Khiat Han Hwee Adrian said...

I can share another example than the rapist example Mr anonymous 11:33 gave. You may not agree with my example, but such things do happen.

Mr Tan has 3 fish,
1st fish is edible, not fresh
2nd fish is a just okay
3rd fish is very fresh and should taste the best.
Presume all the same price.

An shopper drop by and want to buy fish. Mr Tan told her that the 3rd fish is the best. Its the freshest and she will surely be happy.

But the shopper tole Mr Tan, "But I prefer the first one because it looks meatier and less scaly. I want the first one".

Mr Tan told the shopper, "But it won't taste good?" Why you want it?"

The shopper angrily tell Mr Tan, "I told you I like the fish to be meatier and less scaly! I don't care if its fresh. You want to sell or don't want to sell? I eat or you eat?"

Human are very complex and certain thoughts cannot be forced upon them. An adviser may not necessarily be unethical or unscrupulous just because an endowment plan is sold.

Anonymous said...

11.33am, you are right to censure Adrain for having such attittude. It is wrong and morally wrong, Adrain,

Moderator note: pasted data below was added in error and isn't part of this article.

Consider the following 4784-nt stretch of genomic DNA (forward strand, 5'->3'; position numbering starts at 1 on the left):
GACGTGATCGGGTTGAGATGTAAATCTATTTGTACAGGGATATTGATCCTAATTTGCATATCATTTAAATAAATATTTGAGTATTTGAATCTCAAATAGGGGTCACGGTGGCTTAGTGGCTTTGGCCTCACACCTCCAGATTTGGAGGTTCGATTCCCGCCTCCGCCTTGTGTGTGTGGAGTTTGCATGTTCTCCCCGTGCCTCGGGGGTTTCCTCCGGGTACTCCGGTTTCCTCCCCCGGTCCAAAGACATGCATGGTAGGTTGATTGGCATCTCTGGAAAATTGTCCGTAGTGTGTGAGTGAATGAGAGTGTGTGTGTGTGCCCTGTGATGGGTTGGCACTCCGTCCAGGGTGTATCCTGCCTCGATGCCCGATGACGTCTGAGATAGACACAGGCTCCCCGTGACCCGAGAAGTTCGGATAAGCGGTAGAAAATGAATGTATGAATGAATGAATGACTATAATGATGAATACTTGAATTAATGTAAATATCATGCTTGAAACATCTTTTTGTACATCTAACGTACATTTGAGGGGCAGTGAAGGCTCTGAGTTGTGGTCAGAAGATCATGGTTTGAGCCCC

to think that way. What you can do is to to counsel the cleint and warn him or her of the unsuitability and danger of the product. If the client insists then you tell the client to look for someone else . Give reason to the client why you can't sell that becuase you are bound by the code of ethics of your profession. Client may appreciate your sincerity and honesty. If they cannot, too bad. Don't be part of the crime.....I know of many insurance agents, when asked why they sold those products, the standard answer is "customers want it , wah"

Anonymous said...

Mr. Adrain, the fish analogy is not appropriate. You are using a consumer product to compare with a financial product which has long term implication. Assuming the customer bought the wrong one the damage done is little but for a financial product it is long term and the damage can be huge.
Back to your analogy, the fish of different quality cannot be priced the same because the customer can be misled or the price can misrepresent.Same price means of same value and qaulity. This is unusual that the customer insists his choice compared to the experience of fishmonger who is more knowledgeable and competent. In this case the fishmonger will not cheat if he thinks of long term because the customer will find out sooner.
So Adrain, what Anonymous 11.33am
says is true. You must have strong ethics and not antics like the rest out there you want to follow.

Khiat Han Hwee Adrian said...

I like to emphasize it is unfair to label an adviser as unethical, unscrupulous, immoral, deserve 18 level of hell, a rapist, etc just because he recommend an Endowment plan.

Sometimes, we can tell all the things about investing for better returns but there are clients insisting that they is not ready to take investment risk and die also don't want to invest, we cannot force them upon it.

I rather that they take up the next best alternative like a traditional savings plan than they do nothing at all.